Patellar Instability / Kneecap Dislocation (Pediatric)
What is patellar instability?
The kneecap or patella bone is the largest sesamoid bone in the human body. A sesamoid bone is embedded in a tendon and functions to modify friction, diminish pressure, and control the direction of muscle pull. The patella sits in a groove in the thigh bone (femur). When the geometry of the groove or how the patella sits is abnormal or a traumatic accident occurs, the patella dislocates and no longer tracks appropriately in the groove. This is referred to as patellar instability.
Who is affected by patellar instability?
Patellar instability is one of the most common knee injuries in the pediatric and adolescent patient populations. Data includes:
- Incidence of primary patellar dislocation is 5.6 per 100,000 and can increase to 29 in patients ages 10-17 years old.
- Established risk factors for patellar instability are being a young female and having a history of previous patellar dislocation
- Recurrence rate for dislocation is 15-44 percent (17 percent is commonly quoted).
- If there is another subsequent dislocation, rate of recurrence jumps to 50 percent.
What causes patellar instability?
Traumatic injury: This type of patellar dislocation occurs with an outward twisting force at the knee with the foot planted. It occurs with jumping or decelerating and is common in females playing soccer. This type of dislocation usually goes back in place on its own. Young athletes may experience a lot of pain and swelling in the front of their knee and have difficulty sitting. They may also experience pain and have feelings of instability or catching while walking.
Patella dislocates on its own: The kneecap slides in and out with knee motion. This may or may not be painful. If painful symptoms start, have your child see one of our doctors as soon as possible.
Patellar instability can damage the cartilage of the kneecap and thigh bone, and stretch and damage the soft tissue on the medial side of the knee. This can lead to early arthritis of the knee joint in the long term.
What are the symptoms of patellar instability?
- Patella tracks off to the side.
- Pain and swelling occur in the front of the knee.
- Knee motion results in popping or creaking sounds.
- There is tenderness to palpation along the medial border of the patella.
- Stiffness and pain occur when straightening the knee.
How is patellar instability diagnosed?
Our doctors do a thorough history and physical examination, which looks at the rotational profile of the lower extremities underlying looseness or laxity of the ligaments and muscles, as well as a focused examination of the knee. Emphasis is placed on how the patella tracks with range of motion of the knee. Radiographs are also essential to our initial evaluation.
In addition, an MRI may be done after a traumatic dislocation if the knee remains unstable on range of motion or there is concern of an injury to the cartilage of the kneecap or femur loose in the joint.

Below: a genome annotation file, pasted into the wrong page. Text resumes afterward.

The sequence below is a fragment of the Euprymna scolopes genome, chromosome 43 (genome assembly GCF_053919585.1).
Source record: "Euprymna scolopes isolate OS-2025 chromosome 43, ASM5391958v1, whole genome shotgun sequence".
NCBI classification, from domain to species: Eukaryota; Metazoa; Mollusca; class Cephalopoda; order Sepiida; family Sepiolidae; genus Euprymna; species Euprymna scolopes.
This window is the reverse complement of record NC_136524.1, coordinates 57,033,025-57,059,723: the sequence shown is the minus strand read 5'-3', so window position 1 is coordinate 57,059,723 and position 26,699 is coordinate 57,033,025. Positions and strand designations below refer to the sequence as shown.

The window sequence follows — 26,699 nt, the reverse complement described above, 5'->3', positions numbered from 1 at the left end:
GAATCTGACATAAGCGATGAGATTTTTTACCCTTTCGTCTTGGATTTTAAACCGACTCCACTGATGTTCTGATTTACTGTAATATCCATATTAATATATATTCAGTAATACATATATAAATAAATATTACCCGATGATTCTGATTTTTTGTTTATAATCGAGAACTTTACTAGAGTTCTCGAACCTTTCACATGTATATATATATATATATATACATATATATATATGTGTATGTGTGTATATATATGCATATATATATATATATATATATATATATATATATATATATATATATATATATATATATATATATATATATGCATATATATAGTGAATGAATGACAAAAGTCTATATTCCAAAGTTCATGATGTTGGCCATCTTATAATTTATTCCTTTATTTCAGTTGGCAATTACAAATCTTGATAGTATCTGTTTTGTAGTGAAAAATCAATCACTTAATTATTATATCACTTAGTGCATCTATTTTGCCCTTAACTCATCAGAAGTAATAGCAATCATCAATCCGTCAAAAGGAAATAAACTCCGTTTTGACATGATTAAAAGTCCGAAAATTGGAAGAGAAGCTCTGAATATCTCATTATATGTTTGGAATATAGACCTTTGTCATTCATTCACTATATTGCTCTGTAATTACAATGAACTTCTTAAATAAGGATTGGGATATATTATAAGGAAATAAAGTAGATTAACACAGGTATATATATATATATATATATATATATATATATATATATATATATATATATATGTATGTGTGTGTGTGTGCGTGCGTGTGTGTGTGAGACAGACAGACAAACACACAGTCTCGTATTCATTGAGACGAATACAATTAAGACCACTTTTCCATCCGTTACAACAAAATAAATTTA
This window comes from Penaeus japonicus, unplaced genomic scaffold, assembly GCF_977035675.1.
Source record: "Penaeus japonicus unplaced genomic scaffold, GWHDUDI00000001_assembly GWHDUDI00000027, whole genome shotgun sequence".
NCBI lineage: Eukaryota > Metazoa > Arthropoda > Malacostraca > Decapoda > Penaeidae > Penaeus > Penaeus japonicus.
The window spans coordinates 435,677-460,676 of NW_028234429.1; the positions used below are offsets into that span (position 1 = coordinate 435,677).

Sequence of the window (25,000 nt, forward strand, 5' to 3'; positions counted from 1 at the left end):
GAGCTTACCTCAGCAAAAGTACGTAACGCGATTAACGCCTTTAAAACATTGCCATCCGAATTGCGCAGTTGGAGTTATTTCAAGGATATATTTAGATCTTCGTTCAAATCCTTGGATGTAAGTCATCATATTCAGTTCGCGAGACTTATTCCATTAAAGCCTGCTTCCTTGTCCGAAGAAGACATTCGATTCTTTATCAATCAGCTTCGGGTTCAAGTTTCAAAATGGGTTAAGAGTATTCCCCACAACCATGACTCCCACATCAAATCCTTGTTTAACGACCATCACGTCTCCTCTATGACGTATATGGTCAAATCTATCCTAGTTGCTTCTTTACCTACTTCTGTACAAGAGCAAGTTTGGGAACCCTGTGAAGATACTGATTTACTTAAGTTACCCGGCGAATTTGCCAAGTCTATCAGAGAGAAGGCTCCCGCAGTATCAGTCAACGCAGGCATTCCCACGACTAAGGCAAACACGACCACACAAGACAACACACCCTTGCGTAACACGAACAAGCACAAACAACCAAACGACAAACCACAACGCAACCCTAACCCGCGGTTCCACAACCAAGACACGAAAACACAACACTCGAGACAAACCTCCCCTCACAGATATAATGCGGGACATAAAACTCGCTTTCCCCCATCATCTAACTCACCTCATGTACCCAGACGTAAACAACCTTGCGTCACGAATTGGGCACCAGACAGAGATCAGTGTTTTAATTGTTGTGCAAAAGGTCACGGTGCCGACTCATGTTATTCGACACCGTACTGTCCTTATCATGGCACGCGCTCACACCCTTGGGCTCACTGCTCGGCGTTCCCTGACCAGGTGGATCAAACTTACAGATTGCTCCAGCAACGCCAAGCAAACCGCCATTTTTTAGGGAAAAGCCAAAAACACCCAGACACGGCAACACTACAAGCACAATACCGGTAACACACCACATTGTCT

What is the treatment for patellar instability?
Step-by-step nonsurgical treatment entails:
- If your child's kneecap dislocates traumatically, go to an emergency room if the knee remains out of place. Most of the time it will slide back into the groove with little to no assistance.
- If the knee is still out of place, our doctors might be able to relocate the kneecap in its groove. If not, we may recommend sedation to help put the kneecap back in place.
- After the kneecap is relocated, your child will be placed in a knee immobilizer to keep the knee straight for two weeks. Your child can walk around using the knee immobilizer and crutches. Rest, ice, and elevation of the leg and knee help to reduce pain and swelling.
- At the two-week follow-up, your child will be examined again and transitioned to a different type of knee brace that allows for more motion in the knee.
- Rehabilitation exercises and a visit to physiotherapy address strengthening the core, hip, and thigh muscles and work on regaining complete motion in the knee.
- The final steps of rehabilitation include more specific training to help with a return to sports. Recovery times vary but usually take around three months.
- If the patella remains unstable with motion and continues to slide to the side, or if pain and swelling have not improved, an MRI may be done to look for damage to the cartilage or soft tissue structures of the knee that occurred from the dislocation.
Surgical intervention involves:
- If an MRI shows loose cartilage or tears in the ligament, your child may need surgery to tighten the ligaments and strengthen the area around the knee. Surgery can also be done to stabilize the damaged cartilage, or if irreparable, remove it.
- In addition, measurements taken from X-rays and an MRI are used to determine if any other surgery is necessary to improve the patella's geometry as it sits in the groove.
- After surgery, your child will likely wear a brace and walk with crutches for six weeks and go to physical therapy.
Our goal is to have your child return to sports in 4-6 months. Recovery depends on the type of surgery needed to reconstruct and repair the patellar instability. A child usually returns to sports after completion of a stepwise rehabilitation program. We also recommend use of a patellar knee brace for high impact sporting activities. Maintaining good core strength is essential to minimize recurring dislocations in the future.